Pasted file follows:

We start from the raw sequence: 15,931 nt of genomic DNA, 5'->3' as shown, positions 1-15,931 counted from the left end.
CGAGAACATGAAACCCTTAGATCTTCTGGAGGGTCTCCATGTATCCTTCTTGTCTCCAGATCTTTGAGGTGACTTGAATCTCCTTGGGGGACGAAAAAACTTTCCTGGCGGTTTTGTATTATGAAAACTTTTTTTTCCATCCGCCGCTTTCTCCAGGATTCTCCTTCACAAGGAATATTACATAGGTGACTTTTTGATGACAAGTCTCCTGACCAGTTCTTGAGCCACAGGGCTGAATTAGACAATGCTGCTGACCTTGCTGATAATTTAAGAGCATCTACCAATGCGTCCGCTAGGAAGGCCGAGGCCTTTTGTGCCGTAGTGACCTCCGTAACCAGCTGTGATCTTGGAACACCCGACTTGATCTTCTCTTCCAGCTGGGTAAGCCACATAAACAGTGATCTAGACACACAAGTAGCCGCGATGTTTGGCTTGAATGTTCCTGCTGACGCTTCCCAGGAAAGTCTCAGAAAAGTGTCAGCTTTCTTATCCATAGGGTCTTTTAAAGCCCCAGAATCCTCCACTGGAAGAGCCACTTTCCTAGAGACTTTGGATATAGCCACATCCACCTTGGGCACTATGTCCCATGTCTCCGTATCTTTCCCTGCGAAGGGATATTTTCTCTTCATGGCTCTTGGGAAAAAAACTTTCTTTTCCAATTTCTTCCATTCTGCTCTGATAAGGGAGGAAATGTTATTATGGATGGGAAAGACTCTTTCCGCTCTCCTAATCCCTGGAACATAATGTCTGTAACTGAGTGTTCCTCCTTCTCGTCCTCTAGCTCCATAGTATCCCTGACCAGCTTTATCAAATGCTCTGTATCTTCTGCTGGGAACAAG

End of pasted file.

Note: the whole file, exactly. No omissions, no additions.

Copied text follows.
We start from the raw sequence: 15,931 nt of genomic DNA, 5'->3' as shown, positions 1-15,931 counted from the left end.
CGAGAACATGAAACCCTTAGATCTTCTGGAGGGTCTCCATGTATCCTTCTTGTCTCCAGATCTTTGAGGTGACTTGAATCTCCTTGGGGGACGAAAAAACTTTCCTGGCGGTTTTGTATTATGAAAACTTTTTTTTCCATCCGCCGCTTTCTCCAGGATTCTCCTTCACAAGGAATATTACATAGGTGACTTTTTGATGACAAGTCTCCTGACCAGTTCTTGAGCCACAGGGCTGAATTAGACAATGCTGCTGACCTTGCTGATAATTTAAGAGCATCTACCAATGCGTCCGCTAGGAAGGCCGAGGCCTTTTGTGCCGTAGTGACCTCCGTAACCAGCTGTGATCTTGGAACACCCGACTTGATCTTCTCTTCCAGCTGGGTAAGCCACATAAACAGTGATCTAGACACACAAGTAGCCGCGATGTTTGGCTTGAATGTTCCTGCTGACGCTTCCCAGGAAAGTCTCAGAAAAGTGTCAGCTTTCTTATCCATAGGGTCTTTTAAAGCCCCAGAATCCTCCACTGGAAGAGCCACTTTCCTAGAGACTTTGGATATAGCCACATCCACCTTGGGCACTATGTCCCATGTCTCCGTATCTTTCCCTGCGAAGGGATATTTTCTCTTCATGGCTCTTGGGAAAAAAACTTTCTTTTCCAATTTCTTCCATTCTGCTCTGATAAGGGAGGAAATGTTATTATGGATGGGAAAGACTCTTTCCGCTCTCCTAATCCCTGGAACATAATGTCTGTAACTGAGTGTTCCTCCTTCTCGTCCTCTAGCTCCATAGTATCCCTGACCAGCTTTATCAAATGCTCTGTATCTTCTGCTGGGAACAAG